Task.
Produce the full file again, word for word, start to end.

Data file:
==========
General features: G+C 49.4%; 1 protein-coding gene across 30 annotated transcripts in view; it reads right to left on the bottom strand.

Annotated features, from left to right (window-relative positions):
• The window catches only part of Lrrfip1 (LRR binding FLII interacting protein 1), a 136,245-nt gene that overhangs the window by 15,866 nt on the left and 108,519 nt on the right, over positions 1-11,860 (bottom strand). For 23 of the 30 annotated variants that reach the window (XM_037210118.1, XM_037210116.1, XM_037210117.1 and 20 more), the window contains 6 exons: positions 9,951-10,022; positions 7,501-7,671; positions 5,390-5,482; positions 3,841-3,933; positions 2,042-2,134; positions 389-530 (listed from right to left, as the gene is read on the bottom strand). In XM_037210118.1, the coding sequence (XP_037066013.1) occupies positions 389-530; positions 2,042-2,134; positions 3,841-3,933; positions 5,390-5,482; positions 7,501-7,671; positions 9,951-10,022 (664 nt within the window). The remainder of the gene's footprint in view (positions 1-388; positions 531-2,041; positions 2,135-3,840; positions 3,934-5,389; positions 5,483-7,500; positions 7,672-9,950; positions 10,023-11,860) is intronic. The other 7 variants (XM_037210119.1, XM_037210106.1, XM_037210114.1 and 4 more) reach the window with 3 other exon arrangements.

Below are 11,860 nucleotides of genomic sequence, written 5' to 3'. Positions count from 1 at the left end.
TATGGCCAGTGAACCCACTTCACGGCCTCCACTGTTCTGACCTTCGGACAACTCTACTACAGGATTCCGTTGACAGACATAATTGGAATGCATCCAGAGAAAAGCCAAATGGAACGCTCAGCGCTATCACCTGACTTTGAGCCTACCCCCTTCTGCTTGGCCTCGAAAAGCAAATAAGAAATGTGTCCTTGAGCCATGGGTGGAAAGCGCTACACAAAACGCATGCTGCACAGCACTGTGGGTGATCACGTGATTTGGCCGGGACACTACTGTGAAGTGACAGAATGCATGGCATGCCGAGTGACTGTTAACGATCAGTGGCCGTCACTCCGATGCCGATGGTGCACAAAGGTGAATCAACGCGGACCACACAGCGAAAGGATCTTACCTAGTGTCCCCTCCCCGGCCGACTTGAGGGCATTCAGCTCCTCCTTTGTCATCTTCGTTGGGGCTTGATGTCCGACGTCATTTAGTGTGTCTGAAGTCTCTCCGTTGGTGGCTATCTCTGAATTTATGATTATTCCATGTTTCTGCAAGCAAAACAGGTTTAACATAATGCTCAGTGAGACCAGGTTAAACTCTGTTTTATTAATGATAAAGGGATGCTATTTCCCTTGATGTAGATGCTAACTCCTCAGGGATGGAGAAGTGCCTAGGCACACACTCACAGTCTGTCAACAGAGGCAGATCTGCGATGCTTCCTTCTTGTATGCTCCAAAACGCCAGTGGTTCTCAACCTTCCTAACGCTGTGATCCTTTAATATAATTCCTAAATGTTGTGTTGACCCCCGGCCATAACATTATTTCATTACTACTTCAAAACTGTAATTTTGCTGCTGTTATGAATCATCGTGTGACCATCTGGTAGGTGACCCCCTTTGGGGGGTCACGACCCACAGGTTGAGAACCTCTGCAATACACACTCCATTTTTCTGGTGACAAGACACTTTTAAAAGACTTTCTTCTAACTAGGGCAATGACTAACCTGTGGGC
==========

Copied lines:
General features: G+C 49.4%; 1 protein-coding gene across 30 annotated transcripts in view; it reads right to left on the bottom strand.

Annotated features, from left to right (window-relative positions):
• The window catches only part of Lrrfip1 (LRR binding FLII interacting protein 1), a 136,245-nt gene that overhangs the window by 15,866 nt on the left and 108,519 nt on the right, over positions 1-11,860 (bottom strand). For 23 of the 30 annotated variants that reach the window (XM_037210118.1, XM_037210116.1, XM_037210117.1 and 20 more), the window contains 6 exons: positions 9,951-10,022; positions 7,501-7,671; positions 5,390-5,482; positions 3,841-3,933; positions 2,042-2,134; positions 389-530 (listed from right to left, as the gene is read on the bottom strand). In XM_037210118.1, the coding sequence (XP_037066013.1) occupies positions 389-530; positions 2,042-2,134; positions 3,841-3,933; positions 5,390-5,482; positions 7,501-7,671; positions 9,951-10,022 (664 nt within the window). The remainder of the gene's footprint in view (positions 1-388; positions 531-2,041; positions 2,135-3,840; positions 3,934-5,389; positions 5,483-7,500; positions 7,672-9,950; positions 10,023-11,860) is intronic. The other 7 variants (XM_037210119.1, XM_037210106.1, XM_037210114.1 and 4 more) reach the window with 3 other exon arrangements.

Below are 11,860 nucleotides of genomic sequence, written 5' to 3'. Positions count from 1 at the left end.
TATGGCCAGTGAACCCACTTCACGGCCTCCACTGTTCTGACCTTCGGACAACTCTACTACAGGATTCCGTTGACAGACATAATTGGAATGCATCCAGAGAAAAGCCAAATGGAACGCTCAGCGCTATCACCTGACTTTGAGCCTACCCCCTTCTGCTTGGCCTCGAAAAGCAAATAAGAAATGTGTCCTTGAGCCATGGGTGGAAAGCGCTACACAAAACGCATGCTGCACAGCACTGTGGGTGATCACGTGATTTGGCCGGGACACTACTGTGAAGTGACAGAATGCATGGCATGCCGAGTGACTGTTAACGATCAGTGGCCGTCACTCCGATGCCGATGGTGCACAAAGGTGAATCAACGCGGACCACACAGCGAAAGGATCTTACCTAGTGTCCCCTCCCCGGCCGACTTGAGGGCATTCAGCTCCTCCTTTGTCATCTTCGTTGGGGCTTGATGTCCGACGTCATTTAGTGTGTCTGAAGTCTCTCCGTTGGTGGCTATCTCTGAATTTATGATTATTCCATGTTTCTGCAAGCAAAACAGGTTTAACATAATGCTCAGTGAGACCAGGTTAAACTCTGTTTTATTAATGATAAAGGGATGCTATTTCCCTTGATGTAGATGCTAACTCCTCAGGGATGGAGAAGTGCCTAGGCACACACTCACAGTCTGTCAACAGAGGCAGATCTGCGATGCTTCCTTCTTGTATGCTCCAAAACGCCAGTGGTTCTCAACCTTCCTAACGCTGTGATCCTTTAATATAATTCCTAAATGTTGTGTTGACCCCCGGCCATAACATTATTTCATTACTACTTCAAAACTGTAATTTTGCTGCTGTTATGAATCATCGTGTGACCATCTGGTAGGTGACCCCCTTTGGGGGGTCACGACCCACAGGTTGAGAACCTCTGCAATACACACTCCATTTTTCTGGTGACAAGACACTTTTAAAAGACTTTCTTCTAACTAGGGCAATGACTAACCTGTGGGC